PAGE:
## Solution to written exam 2006-03-04

### Problem 1

The core is assumed to operate at the same non-dimensional mass flow in both engines. Since we assume that the pressure ratio is the same it is a reasonable approximation to assume that the core mass flow is the same (small differences in efficiency will have a negligible impact on the corrected mass flow).

which gives the core mass flow:

The specific power output is determined from:

where T03 is at HP-compressor exit, T04 is at HP turbine entry and T06 is at LP turbine exit.

Assume polytropic compressor efficiencies of 91%.

Assume a three percent combustion pressure loss. A turbine entry temperature of 1600 K is assumed producing a T06according to:

where a turbine efficiency of 90% was assumed. The power output is:

The required fuel air ratio is determined from the combustion temperature rise, T04-T03, and the combustor entry temperature T03. Fig 2.17 yields:

which produces the efficiency:

### Problem 2

We know from Lecture 10, as well as from the course book, that typical ranges on axial speeds are:

150.0 m/s ≤Ca ≤ 200.0 m/s

We assume the lower limit to find a solution that will minimize losses. High axial speeds will incur high losses in the long compression system from the front frame to the IPC.The blade speed is determined from:

Dmid = 1620 mm

V1 is obtained from:

Assume that the compressor rotor operates at the limiting de Haller number of 0.72 (values less than 0.80 and greater than 0.68 are reasonable. Today 0.72 can be attained at high efficiency). This yields V2:

Further assuming that Ca is constant produces β2according to:

Likewise, β1 is obtained from:

59.5

From the velocity triangles we obtain α2 according to:

We can compute Cw2 according to:

The absolute velocity C2 is then found by:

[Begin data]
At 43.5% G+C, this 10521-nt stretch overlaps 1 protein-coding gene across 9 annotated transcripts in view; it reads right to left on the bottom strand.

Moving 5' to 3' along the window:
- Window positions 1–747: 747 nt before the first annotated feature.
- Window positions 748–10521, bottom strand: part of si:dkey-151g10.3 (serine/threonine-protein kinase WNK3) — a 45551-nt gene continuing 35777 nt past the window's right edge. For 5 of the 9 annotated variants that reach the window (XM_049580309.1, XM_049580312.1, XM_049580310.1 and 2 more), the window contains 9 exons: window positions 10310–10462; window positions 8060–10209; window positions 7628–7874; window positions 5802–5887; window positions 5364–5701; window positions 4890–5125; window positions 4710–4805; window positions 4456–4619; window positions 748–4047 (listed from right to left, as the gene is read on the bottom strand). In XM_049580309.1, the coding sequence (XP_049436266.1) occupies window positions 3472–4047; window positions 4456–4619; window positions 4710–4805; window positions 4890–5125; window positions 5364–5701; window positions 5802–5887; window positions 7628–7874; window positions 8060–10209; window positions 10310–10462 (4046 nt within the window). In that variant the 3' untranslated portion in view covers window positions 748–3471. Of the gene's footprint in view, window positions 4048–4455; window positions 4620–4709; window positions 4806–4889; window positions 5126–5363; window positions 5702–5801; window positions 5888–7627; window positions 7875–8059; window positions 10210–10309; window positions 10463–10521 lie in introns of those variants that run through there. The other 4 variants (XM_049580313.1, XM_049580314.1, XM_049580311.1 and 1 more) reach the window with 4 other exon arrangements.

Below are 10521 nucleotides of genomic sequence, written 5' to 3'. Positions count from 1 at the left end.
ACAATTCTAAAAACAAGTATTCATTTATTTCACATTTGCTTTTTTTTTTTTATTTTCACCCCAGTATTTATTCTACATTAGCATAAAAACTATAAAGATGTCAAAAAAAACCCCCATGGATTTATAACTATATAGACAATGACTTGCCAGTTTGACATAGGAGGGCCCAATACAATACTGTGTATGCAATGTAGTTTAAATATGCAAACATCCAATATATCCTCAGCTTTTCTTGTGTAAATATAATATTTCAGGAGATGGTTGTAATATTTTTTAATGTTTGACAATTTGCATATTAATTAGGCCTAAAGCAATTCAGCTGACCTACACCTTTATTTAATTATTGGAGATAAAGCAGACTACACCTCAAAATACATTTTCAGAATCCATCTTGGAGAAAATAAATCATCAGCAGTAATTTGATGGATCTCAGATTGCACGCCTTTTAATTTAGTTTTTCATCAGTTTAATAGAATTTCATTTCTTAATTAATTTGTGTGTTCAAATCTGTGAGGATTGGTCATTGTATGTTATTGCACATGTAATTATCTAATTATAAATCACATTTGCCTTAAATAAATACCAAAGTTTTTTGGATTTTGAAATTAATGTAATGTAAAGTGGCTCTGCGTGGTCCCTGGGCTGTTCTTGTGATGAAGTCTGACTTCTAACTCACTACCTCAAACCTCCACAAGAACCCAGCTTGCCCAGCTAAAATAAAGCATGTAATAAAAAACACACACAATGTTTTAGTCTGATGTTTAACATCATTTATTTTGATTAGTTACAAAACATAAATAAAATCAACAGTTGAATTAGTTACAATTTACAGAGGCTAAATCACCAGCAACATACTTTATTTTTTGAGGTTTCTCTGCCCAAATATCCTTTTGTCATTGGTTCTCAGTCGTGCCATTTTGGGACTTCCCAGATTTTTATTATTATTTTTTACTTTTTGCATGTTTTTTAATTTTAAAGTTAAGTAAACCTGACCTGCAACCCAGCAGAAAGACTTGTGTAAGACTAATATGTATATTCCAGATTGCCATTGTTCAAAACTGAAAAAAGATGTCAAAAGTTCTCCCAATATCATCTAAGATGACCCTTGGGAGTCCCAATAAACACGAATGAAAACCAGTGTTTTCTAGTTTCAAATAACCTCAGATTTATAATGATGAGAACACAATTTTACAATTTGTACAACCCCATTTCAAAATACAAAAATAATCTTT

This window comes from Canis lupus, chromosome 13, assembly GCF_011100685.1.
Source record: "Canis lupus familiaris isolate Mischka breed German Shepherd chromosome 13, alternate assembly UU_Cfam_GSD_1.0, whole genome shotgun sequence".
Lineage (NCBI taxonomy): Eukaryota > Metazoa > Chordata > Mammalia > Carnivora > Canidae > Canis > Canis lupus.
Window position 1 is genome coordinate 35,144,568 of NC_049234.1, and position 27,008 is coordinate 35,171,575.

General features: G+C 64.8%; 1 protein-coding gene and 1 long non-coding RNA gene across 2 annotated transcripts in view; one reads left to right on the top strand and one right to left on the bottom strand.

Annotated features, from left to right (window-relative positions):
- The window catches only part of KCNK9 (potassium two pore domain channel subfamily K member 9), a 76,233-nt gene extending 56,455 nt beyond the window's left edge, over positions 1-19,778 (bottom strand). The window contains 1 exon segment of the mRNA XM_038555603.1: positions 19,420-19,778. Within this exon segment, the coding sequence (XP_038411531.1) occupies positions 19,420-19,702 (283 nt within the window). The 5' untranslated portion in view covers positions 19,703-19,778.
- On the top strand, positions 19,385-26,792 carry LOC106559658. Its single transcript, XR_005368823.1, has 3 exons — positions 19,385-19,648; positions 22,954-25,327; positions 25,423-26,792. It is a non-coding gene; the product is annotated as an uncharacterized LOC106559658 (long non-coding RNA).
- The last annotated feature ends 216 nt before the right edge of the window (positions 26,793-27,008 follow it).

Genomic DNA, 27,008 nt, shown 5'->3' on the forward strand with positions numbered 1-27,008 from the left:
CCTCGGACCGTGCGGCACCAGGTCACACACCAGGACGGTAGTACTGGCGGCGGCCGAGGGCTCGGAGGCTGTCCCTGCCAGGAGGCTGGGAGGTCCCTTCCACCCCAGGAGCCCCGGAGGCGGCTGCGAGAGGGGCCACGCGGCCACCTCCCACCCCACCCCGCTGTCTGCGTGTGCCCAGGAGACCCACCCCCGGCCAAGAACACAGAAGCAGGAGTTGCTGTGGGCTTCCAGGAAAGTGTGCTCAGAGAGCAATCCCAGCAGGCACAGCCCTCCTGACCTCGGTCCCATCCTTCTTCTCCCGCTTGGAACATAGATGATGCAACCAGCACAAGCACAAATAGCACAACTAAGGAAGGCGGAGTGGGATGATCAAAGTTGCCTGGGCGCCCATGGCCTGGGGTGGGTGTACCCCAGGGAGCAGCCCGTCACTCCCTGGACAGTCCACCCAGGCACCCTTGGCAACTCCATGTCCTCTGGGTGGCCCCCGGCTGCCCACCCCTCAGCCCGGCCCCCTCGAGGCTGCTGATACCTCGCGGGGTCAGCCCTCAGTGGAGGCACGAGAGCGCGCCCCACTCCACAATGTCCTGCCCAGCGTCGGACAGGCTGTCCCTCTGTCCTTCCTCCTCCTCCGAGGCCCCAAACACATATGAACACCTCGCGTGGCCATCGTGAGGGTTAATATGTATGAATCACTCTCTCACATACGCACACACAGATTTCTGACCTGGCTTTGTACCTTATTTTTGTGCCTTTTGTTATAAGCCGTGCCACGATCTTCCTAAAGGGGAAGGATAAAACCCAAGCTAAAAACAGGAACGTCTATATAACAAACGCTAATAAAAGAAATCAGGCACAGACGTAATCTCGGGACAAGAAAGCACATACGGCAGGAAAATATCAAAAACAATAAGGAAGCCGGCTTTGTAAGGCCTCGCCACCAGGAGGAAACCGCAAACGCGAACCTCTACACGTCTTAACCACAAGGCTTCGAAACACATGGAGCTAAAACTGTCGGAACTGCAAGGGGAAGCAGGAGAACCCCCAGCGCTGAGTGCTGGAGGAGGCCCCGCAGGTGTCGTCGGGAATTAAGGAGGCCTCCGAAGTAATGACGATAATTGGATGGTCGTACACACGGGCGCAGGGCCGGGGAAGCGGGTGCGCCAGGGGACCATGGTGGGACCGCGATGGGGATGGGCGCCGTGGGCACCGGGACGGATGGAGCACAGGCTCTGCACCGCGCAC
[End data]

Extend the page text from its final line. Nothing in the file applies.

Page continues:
To be able to use a repeating stage analysis, assume that α3 is zero. This yields a stator de Haller number of

which should be possible to achieve with low losses.The degree of reaction in the rotor is:

As seen in Fig. 2 of the thesis, the studied design is a very low hub to tip ratio design. Thus, we expect acceptable values on the degree of reaction in the compressor root, considering the relatively high value in the blade mid.

The temperature increase can now be determined:

The relatively modern design would probably allow a polytropic efficiency of 91% (anything assumption in the range 88-93% is ok). A repeating stage yields a pressure ratio for the two stages according to:

### Problem 4

We have that

and that

The specific work output is:

Thus:

and therefore

Introduce:

for compactness. We thus have:

Differentiate with respect to α to obtain:

thus one must select the pressure ratio as:

### Problem 6

The tip Mach number at the impeller eye will give an indication of the compressibility effects of the impeller (see section 4.4).

The annulus area of the impeller eye is determined using:

The area is A1= 0.0432 m2. Thus the density is required to determine Ca. You may follow the suggested approach in the book (page 158) to iterate in Ca1 or use:

which yields the X-function = 0.506. This corresponds to a Mach number of M = 0.493. The static temperature at the impeller entry is:

Ca1 is thus obtained from:

The blade eye tip speed is:

The tip Mach number is then:

= 0.91

This would certainly imply that there are local sonic regions and associated shock losses in the impeller. As discussed in chapter 4.4 in the book, this Mach number will be even higher operating at certain altitude conditions.